Impact of icebergs on net primary productivity in the Southern Ocean
- 1School of Geographic and Oceanic Sciences, Nanjing University, Nanjing, 210093, China
- 2Department of Geology, University of Dayton, Dayton, Ohio, 45469, USA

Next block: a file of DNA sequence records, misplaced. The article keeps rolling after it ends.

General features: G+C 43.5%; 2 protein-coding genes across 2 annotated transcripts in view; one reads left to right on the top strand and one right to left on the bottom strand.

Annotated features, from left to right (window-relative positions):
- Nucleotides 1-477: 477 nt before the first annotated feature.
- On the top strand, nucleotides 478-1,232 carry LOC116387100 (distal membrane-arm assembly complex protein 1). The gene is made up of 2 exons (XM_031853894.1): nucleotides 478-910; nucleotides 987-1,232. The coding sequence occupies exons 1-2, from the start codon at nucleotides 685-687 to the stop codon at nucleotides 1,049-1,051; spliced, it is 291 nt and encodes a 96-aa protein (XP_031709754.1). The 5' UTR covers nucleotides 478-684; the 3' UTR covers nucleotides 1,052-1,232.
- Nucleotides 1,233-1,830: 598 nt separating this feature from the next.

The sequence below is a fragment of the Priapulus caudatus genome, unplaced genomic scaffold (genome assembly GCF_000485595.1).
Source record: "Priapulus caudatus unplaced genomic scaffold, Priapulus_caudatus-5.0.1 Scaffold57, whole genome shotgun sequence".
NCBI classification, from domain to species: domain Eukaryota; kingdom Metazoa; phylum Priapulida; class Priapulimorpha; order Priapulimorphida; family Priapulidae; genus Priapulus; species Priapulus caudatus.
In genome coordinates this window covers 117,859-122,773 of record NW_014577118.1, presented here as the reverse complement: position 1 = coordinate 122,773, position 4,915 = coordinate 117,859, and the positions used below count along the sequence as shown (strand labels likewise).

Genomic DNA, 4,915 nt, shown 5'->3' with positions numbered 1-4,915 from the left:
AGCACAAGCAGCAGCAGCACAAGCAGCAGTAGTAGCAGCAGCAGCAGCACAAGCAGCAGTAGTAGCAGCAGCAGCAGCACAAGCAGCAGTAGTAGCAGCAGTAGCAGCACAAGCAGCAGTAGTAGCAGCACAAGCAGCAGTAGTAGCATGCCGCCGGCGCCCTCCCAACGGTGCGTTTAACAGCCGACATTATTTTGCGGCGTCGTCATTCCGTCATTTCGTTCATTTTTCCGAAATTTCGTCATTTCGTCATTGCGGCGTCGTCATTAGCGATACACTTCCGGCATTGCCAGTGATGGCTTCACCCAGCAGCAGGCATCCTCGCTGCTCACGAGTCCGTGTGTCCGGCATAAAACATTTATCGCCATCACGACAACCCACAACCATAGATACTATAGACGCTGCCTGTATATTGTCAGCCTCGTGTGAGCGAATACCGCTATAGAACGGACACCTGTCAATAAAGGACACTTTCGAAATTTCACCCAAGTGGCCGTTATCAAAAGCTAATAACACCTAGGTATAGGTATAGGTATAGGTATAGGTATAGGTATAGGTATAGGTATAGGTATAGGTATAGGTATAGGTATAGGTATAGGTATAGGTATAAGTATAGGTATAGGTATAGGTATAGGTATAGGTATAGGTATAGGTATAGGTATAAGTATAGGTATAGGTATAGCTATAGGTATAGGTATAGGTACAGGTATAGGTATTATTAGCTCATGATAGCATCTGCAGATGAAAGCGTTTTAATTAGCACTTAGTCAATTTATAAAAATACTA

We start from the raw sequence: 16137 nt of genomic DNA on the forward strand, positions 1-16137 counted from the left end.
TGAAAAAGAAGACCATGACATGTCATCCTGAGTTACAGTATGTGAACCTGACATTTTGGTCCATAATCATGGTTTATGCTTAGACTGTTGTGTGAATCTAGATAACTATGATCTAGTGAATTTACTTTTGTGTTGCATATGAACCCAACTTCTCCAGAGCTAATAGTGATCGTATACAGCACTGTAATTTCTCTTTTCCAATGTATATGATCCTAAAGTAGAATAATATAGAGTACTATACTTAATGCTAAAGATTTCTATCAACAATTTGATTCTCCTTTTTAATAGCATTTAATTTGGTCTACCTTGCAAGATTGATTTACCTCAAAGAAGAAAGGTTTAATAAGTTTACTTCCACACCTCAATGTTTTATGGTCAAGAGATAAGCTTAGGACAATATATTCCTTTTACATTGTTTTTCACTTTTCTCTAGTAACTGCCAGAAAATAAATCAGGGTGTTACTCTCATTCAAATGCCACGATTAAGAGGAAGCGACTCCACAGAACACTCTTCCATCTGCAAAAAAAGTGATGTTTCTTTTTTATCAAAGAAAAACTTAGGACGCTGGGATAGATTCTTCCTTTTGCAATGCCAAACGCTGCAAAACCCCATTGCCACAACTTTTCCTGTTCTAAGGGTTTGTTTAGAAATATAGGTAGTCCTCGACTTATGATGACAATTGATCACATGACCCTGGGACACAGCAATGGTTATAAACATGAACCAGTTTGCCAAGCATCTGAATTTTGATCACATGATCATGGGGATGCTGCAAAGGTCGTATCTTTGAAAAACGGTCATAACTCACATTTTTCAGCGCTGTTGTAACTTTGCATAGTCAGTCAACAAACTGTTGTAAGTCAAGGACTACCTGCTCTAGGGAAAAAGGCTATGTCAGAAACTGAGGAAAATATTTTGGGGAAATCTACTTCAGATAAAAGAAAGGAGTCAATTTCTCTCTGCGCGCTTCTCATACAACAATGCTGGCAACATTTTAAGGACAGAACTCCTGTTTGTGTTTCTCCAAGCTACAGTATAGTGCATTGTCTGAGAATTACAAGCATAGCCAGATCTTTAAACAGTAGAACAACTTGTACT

Abstract. Productivity in the Southern Ocean (SO) is iron-limited, and supply of iron dissolved from aeolian dust is believed to be the main source from outside the marine environment. However, recent studies show that icebergs could provide a comparable amount of bioavailable iron to the SO as aeolian dust. In addition, small-scale areal studies suggest increased concentrations of chlorophyll, krill, and seabirds surrounding icebergs. Based on previous research, this study aims to examine whether iceberg occurrence has a significant impact on marine productivity at the scale of the SO, using remote sensing data of iceberg occurrences and ocean net primary productivity (NPP) covering the period 2002–2014. The impacts of both large and small icebergs are examined in four major ecological zones of the SO: the continental shelf zone (CSZ), the seasonal ice zone (SIZ), the permanent open ocean zone (POOZ), and the polar front zone (PFZ). We found that the presence of icebergs is associated with elevated levels of NPP, but the differences vary in different zones. Grid cells with small icebergs on average have higher NPP than other cells in most iron-deficient zones: 21 % higher for the SIZ, 16 % for the POOZ, and 12 % for the PFZ. The difference is relatively small in the CSZ where iron is supplied from meltwater and sediment input from the continent. In addition, NPP of grid cells adjacent to large icebergs on average is 10 % higher than that of control cells in the vicinity. The difference is larger at higher latitudes, where most large icebergs are concentrated. From 1992 to 2014, there is a significant increasing trend for both small and large icebergs. The increase was most rapid in the early 2000s and has leveled off since then. As the climate continues to warm, the Antarctic Ice Sheet is expected to experience increased mass loss as a whole, which could lead to more icebergs in the region. Based on our study, this could result in a higher level of NPP in the SO as a whole, providing a possible negative feedback for global warming in near future.